As Europe's Peace Unravels, Czech Republic Ties Its Defence More Tightly to NATO


Mar 11, 2024

NATO Secretary General Jens Stoltenberg (L) meets with Czech Republic President Petr Pavel at NATO Headquarters in Brussels, Belgium, April 19, 2023, photo courtesy of NATO

NATO Secretary General Jens Stoltenberg (L) meets with Czech Republic President Petr Pavel at NATO Headquarters in Brussels, Belgium, April 19, 2023

Photo courtesy of NATO

By Zdenek Rod, Ondrej Palicka, James Black

Amidst fighting in Ukraine, Israel-Gaza, and the Red Sea, and faced with renewed uncertainty over the U.S. commitment to NATO, European governments are waking up to the need to rebuild their countries' defences after three decades of peace dividend. Leaders in the Czech Republic have recognised the scale and urgency of this challenge, recently unveiling new strategy, funding, and modernisation commitments which reassure its allies of the country's dedication to NATO, ahead of the upcoming Washington Summit to mark the alliance's 75th anniversary.

The Czech Republic's increasingly robust stance on defence has hit the headlines in recent weeks with its president's initiative to raise and pool funds from partner nations to purchase non-EU stocks of artillery munitions to send to Ukraine. This builds on the country's new Defence Strategy (PDF), published in October 2023, which signalled a marked shift in policy—yet another by-product of Russia's invasion of Ukraine. The new strategy is characterised by unprecedented bluntness and directness, explicitly identifying Russia as the primary security threat. To address this threat, Prague committed to spending two percent of GDP on defence for the first time since joining the alliance. The country hopes to further prove its renewed determination to bolster collective defence in Europe via modernising its armed forces, including by purchasing F-35 stealth fighters from the United States. The Czech Republic also aims to deepen bilateral defence cooperation, particularly with the United States, the United Kingdom, Poland, Germany, and Slovakia.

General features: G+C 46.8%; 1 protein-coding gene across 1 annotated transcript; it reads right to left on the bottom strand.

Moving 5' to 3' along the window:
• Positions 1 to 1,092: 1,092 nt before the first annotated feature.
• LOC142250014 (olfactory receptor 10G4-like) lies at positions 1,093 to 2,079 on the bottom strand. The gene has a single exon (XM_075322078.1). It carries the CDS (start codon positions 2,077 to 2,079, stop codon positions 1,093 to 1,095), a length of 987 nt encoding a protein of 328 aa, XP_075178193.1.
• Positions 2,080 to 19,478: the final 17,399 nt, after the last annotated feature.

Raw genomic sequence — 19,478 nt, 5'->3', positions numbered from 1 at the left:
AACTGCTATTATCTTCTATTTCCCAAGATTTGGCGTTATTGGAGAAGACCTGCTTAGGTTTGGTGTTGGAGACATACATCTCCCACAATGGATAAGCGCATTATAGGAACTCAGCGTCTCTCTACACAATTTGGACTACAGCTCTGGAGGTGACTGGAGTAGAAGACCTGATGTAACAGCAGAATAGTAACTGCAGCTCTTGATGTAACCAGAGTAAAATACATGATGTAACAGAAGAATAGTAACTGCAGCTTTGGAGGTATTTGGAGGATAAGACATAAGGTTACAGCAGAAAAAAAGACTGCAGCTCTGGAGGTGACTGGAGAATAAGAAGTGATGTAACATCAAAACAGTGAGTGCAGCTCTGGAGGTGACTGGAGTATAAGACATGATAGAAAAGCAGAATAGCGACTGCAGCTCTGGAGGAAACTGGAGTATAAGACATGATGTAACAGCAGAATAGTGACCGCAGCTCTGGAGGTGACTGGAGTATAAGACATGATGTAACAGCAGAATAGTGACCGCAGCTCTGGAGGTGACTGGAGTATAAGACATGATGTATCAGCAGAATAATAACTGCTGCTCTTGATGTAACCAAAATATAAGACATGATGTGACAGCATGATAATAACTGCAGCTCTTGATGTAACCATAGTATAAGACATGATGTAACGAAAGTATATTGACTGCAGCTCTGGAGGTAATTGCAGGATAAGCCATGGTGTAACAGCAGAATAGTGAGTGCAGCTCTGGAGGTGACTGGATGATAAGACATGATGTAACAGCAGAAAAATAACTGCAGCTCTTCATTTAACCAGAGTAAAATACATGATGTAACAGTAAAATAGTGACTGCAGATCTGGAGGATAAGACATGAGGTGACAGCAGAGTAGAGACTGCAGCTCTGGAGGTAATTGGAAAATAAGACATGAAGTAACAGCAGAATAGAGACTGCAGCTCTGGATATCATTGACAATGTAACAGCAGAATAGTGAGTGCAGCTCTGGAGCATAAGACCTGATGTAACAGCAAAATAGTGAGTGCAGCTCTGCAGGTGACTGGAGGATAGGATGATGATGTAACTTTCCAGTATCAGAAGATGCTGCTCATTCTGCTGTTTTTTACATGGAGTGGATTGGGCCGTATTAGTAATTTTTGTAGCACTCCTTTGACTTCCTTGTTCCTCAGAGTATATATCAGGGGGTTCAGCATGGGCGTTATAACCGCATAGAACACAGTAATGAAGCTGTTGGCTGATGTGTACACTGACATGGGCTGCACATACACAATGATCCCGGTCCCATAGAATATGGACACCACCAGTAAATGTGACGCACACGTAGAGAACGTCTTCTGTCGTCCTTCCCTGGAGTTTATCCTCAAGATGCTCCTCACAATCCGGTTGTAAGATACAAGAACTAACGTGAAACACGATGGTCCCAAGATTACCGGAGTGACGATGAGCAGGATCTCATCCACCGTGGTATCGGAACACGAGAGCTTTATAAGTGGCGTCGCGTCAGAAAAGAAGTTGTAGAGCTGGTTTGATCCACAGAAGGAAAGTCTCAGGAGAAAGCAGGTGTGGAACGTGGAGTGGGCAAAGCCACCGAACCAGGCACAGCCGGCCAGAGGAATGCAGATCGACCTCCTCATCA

One major shift from the previous iteration of the strategy is the explicit identification of Russia and China as security challenges, aligning the country's position with that of NATO. The pivotal message is that Russia represents “the most serious threat to the security of the Czech Republic and its allies.” In contrast, the 2017 defence strategy merely alluded to Russia's ambitions, employment of hybrid tactics and flouting of international law. Similarly, while the 2017 version made no mention of China, the new strategy identifies it as a security concern, highlighting Beijing's hybrid threats to Europe's security. This is in line with NATO's perception of the twin, if differing, threats stemming from Russia and China.

The Czech republic's new defence strategy is characterised by unprecedented bluntness and directness, explicitly identifying Russia as the primary security threat.

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To address the deteriorating security environment, particularly Russia's aggression, the new strategy emphasises preparing the Czech Republic for the future possibility of a long-lasting, high-intensity defensive war with Russia. Envisaged preparations include building more combat-ready, sustainable forces to be deployed in collective defence missions and preparing the country to provide host nation support to allied forces. This is a departure from the past three decades, which were characterised by prioritisation of counterinsurgency, stabilisation efforts, and post-conflict reconstruction. At the same time, these actions will contribute to NATO's efforts to bolster both its collective defence and deterrence, as agreed at the Madrid and Vilnius summits in 2022 and 2023.